markt: Boffster ....yes, I am a holder..... and I think that the FIF share price has a good chance of moving higher from here, high profit versus cap. value, could break through 25p resistance after failing many times chart looks a bit like a compressing triangle coming to a point possibly overcome resistance at the tip (but FIF shares also have -ve points !!) --- .... I think that one of you big holders should go and voice any questions from msg board users. I dont think any of my points are relevant to ask at the AGM.....mostly extra info about one of the directors of FIF (OK, creator of FIF) and poor track record of that person in other companies they have created unless you want to ask D.M. if any mistake was made in the acquisition of Lightbody and the amount of debt taken on and in hindsight if he would have done it differently. and perhaps ask if there is no option to sell any assett to boost the balance sheet and reduce debt ====== Spaceparallax You doubt the accuser. (but I know that any -ve info is not popular on this message board, probably since some posters have large positions in FIF shares) I repeat below the numbers for LFI, large investor in FIF, 8M shares. The numbers are true and you can cross check. The numbers do not depend on the accuser. Just fact. NAV was higher in the 90s that in recent years. ie. I infer that D.Marshall (FIF director) has a bad track record as an investment manager. (At WSE it is also negative growth, massive share issues at 56p in 1995, and 50p in 2007, price now to sell = 38p 16 years later. Also controlled by D.Marshall) LFI, owns around 8M shares in FIF....D.Marshall in practice controls LFI 1993 LFI NAV = 37p. 1994 NAV = 34p. 2011 LFI NAV = 29p at last interim results, and 26p in February 2011. Negative growth over 18 years. ----- I would like to remove the directors from WSE/LFI or to have a distribution of the shares held (incl. FIF) to WSE/LFI provide many advantages. (D.M. has been a director at LFI since 1971 so wont be in rush to give it up !). But I need more votes in order to be able to call an EGM or add a vote to the AGM. One day it may happen. ----- The recorded bad track record of the person that created FIF initially by backing it into a shell and who was behind the FIF strategy of acquisitions (the big acquisition knocked the FIF share price for 6 I believe, due to resulting high FIF debt) is relevant background information for this message board imo.
markt: The facts completely disagree with what you have written in your post. (most info is slightly off-thread.....but relates to 2 non-execs at FIF (David Marshall and Edward Beale) some people may find some info of interest) Finsbury. Massive acquistion around 85p, under Mr Marshall's impulse imo. Share price now 25p. Approx. 1/3rd. Not been a success. Creston. started in 2000 at around 100p...11 years later and share price is 90p, with negligible or low dividends. Not been a success. Western selection. biggest share issues in 1995 at 56p. 2M new shares at 64p in 2006. And 6M new shares issued in 2007 effectively at 50p (from 12M shares to 18M). Share price now if want to recoup your cash = 38p !. Not been a success. Pay 56p in 1995 and only get 38p if sell now in 2011 !!. Terrible !. Dividends around 3%, not kept up with inflation. In no way can it be viewed as "reasonably solid overall". LFI has performed worse than WSE. Average price in last 3 years is lower than average price in the 90s, 20 years ago. Not been a success. MWB. Share price has collapsed from its peak of around 3 pounds I think it was, now 24p, at risk of going bust. Sufferred from too much debt and gearing, also hit FIF share price. Northbridge, big success but not enough to provide good performance from WSE. One problem with WSE:LFI is that over 10 years they consume 30% of the assetts due to running costs. 2 periods of 10 years is 2 blocks of 30%, it adds up. And Mr D.Marshall receives around 107k/year from being a director at companies where LFI/WSE invests.....paid to "an overseas company". Over 10 years that is over 1M pounds. (D.M. is resident in South Africa....while has close knowledge of benefits of registering in Luxembourg, Channel Islands, Virgin Islands etc, so perhaps paid to tax haven to avoid taxes). In response to the bad performance the board under Mr David Marshall's control introduced a benefits scheme at WSE and LFI.....with a son as one of the 2 main beneficiaries while intentionally not mentioning that fact in the paperwork to vote on the scheme and intentionally not informing shareholders of the conditions that need to be achieved. So shareholders may continue to get poorer while a son of the main director may get richer. And D.Marshall may receive some shares as well. Shares at no cost I understand. --- ...use of LFI apartment (2.1M pounds) by employees of Monteagle Marshall (3 sons work there, some subsidiaries are registered at same offices in London, also used by FIF), so it could be used by David Marshall, the CEO....or a son or son+ family ..and there was a high cost car in old accounts..but you only see this info if you obtain the subsidiary accounts, so PIs will never find out listed company level Edward Beale (non-exec. at FIF and the CEO at City Group, which runs LFI and WSE) intentionally imo never gives a break down of the costs in LFI/WSE accounts seen by the market. Stops any shareholder complaining about misuse of company funds if no info is given !! ==== Monteagle S.A. by the way.... a very strange beast... import export....and runs a sizeable portfolio of listed shares as well ..very strange imo I know of no other listed company that is a normal business and also runs a portfolio of shares; outside of the finance. (maybe the real interest for Mr Marshall and related parties is personal gain from investments, resulting from knowledge from operating in the investment sector....or buying/selling in companies where WSE/LFI has inside information, but complying with the regulations rather than from growing the LFI/WSE share price). noting that related party of Mr D.Marshall (operating from the same offices in London as WSE/LFI and FIF) invested in loan notes of MWB which have proved a good investment imo, paying approx. 9.75% over X years that adds up.... various private investing companies operating from the same offices in London as WSE/LFI and FIF. D.Marshall has his own investment company registered there ---- WSE/LFI do not own controlling holdings in these companies......and the WSE/LFI stakes are not the cause of these investee companies being lowly valued (the low FIF share price results partly from the debt, tough sector, "challenging conditions", etc not because LFI own X %, approx 15% I think, +/-....if someone wanted to buy FIF they could even if LFI voted against it) ---- PIs have complained (and are still not happy) about share options for directors at companies where David Marshall is a director and where he or people he controls sit on the renumeration committee that decides on those options. Creston, FIF, WSE, LFI ...... Some of these D.M. related companies do not comply with the disclosure regulations for selling shares (Lord Saatchi sales at FIF, 5% sale on 4th October at NBI, Suffolk Life 4.8% at WSE itself.... no RNS notice have reported) a common factor is perhaps the cause, that the secretarial services are all provided by a D.Marshall company, City Group PLC.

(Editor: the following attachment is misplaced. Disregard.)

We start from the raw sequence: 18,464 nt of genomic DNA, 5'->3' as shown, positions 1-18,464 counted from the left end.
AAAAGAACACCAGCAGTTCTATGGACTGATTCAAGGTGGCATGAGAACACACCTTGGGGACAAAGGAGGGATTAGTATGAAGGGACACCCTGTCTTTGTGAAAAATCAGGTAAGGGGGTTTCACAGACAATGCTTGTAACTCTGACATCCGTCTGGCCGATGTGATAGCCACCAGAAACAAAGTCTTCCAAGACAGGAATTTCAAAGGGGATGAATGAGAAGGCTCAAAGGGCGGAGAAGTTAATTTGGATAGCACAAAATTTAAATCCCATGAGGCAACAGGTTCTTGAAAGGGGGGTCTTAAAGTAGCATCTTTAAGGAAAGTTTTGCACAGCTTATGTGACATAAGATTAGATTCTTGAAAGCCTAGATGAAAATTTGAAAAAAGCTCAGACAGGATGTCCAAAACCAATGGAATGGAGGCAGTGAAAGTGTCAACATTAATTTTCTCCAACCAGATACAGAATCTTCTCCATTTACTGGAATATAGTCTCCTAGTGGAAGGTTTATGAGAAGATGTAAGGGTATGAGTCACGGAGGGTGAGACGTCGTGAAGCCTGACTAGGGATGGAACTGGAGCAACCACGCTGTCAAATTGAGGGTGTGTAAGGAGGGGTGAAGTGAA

Finsbury Food share price data is direct from the London Stock Exchange